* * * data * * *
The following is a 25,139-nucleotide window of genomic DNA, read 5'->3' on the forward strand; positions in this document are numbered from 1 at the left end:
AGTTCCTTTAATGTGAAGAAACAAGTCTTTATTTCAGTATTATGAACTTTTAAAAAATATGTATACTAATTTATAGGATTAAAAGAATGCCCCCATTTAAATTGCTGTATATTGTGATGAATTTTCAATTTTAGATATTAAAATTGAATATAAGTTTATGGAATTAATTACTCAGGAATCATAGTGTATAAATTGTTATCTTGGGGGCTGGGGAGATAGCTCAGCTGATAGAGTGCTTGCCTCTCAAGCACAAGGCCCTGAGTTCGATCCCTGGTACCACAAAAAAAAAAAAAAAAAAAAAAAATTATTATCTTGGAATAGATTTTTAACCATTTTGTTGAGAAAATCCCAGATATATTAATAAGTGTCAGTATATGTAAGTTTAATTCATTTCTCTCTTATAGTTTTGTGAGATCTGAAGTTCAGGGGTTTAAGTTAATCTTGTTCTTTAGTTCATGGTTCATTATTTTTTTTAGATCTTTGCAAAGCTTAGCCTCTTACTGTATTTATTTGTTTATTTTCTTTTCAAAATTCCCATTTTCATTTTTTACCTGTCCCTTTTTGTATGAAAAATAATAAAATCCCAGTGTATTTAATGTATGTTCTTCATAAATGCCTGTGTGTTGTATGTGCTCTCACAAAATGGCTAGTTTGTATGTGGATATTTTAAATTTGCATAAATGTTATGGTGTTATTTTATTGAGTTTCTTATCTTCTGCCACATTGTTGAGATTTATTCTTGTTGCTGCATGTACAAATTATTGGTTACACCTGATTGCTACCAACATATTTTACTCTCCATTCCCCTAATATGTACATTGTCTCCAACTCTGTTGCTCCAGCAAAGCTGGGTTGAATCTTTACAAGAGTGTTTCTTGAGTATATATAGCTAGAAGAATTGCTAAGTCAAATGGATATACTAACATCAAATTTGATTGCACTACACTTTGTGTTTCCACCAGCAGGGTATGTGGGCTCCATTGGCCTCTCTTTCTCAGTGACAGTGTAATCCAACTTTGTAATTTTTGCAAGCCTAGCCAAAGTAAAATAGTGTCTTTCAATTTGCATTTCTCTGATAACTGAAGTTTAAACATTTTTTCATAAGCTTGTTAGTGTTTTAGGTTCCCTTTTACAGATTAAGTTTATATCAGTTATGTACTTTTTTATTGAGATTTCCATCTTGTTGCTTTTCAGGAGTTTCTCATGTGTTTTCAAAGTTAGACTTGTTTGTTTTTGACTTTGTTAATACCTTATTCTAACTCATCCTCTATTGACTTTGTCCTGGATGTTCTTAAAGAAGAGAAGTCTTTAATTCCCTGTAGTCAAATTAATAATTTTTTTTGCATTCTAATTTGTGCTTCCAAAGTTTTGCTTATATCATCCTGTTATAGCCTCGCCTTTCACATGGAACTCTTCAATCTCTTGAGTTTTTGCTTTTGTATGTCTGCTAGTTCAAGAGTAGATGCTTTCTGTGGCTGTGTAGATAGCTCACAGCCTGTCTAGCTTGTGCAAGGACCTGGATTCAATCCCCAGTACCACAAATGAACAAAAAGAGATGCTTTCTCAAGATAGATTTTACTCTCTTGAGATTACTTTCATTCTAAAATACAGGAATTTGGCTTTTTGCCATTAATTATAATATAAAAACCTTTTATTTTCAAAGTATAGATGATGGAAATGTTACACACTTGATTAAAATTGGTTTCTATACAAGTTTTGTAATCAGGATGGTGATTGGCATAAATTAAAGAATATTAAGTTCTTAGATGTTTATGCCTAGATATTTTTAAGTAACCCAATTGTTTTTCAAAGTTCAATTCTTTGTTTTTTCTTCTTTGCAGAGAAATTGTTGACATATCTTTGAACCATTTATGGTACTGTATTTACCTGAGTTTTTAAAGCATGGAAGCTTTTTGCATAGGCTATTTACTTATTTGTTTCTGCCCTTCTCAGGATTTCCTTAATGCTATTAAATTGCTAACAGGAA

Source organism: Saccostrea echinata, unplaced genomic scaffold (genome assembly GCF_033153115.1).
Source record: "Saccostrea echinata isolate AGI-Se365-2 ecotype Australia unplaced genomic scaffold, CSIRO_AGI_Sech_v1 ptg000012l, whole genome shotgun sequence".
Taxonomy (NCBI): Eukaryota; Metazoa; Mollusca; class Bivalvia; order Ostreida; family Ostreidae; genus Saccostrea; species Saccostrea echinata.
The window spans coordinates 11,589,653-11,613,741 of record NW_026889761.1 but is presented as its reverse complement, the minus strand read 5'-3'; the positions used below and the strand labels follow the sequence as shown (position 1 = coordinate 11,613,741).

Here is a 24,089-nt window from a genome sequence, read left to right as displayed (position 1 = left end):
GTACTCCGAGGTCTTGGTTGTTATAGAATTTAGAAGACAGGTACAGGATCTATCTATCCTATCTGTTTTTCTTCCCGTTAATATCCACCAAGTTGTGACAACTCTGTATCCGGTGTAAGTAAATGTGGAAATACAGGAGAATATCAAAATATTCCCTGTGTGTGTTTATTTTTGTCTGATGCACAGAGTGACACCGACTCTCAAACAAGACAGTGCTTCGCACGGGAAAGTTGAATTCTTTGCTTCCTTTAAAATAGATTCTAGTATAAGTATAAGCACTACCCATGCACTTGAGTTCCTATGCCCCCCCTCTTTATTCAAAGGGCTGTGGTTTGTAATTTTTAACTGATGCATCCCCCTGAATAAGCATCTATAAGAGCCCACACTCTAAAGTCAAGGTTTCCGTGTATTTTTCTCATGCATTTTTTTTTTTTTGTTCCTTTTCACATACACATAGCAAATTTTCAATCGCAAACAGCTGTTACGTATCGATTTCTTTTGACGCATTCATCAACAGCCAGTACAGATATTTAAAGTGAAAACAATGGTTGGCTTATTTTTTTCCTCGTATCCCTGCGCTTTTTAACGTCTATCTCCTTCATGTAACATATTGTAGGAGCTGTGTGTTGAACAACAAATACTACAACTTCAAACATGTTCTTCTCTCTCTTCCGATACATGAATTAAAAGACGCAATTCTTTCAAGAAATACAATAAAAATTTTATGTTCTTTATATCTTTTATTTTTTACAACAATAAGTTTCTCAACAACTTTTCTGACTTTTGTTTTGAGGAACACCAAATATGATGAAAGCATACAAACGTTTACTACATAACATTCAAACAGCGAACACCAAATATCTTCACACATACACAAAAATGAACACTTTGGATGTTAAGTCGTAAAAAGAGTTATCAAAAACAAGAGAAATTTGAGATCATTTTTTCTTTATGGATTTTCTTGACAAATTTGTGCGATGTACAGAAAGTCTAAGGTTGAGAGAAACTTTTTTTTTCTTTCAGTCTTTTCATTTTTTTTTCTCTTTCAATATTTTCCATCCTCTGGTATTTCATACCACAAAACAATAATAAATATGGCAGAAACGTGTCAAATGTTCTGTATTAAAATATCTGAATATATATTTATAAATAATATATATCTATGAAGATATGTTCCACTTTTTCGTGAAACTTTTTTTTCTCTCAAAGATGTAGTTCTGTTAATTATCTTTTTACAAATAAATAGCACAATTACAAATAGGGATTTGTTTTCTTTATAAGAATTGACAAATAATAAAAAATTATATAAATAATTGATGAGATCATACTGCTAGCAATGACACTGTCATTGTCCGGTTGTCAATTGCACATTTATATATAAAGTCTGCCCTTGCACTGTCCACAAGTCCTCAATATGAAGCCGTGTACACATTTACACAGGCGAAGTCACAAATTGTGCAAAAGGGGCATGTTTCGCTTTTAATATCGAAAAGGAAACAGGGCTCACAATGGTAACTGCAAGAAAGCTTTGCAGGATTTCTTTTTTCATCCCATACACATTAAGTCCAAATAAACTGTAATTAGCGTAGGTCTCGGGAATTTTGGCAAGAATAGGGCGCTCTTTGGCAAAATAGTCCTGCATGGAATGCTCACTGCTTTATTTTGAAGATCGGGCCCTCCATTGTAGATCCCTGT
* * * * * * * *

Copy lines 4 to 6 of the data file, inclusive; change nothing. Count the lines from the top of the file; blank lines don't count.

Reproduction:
Source record: "Saccostrea echinata isolate AGI-Se365-2 ecotype Australia unplaced genomic scaffold, CSIRO_AGI_Sech_v1 ptg000012l, whole genome shotgun sequence".
Taxonomy (NCBI): Eukaryota; Metazoa; Mollusca; class Bivalvia; order Ostreida; family Ostreidae; genus Saccostrea; species Saccostrea echinata.
The window spans coordinates 11,589,653-11,613,741 of record NW_026889761.1 but is presented as its reverse complement, the minus strand read 5'-3'; the positions used below and the strand labels follow the sequence as shown (position 1 = coordinate 11,613,741).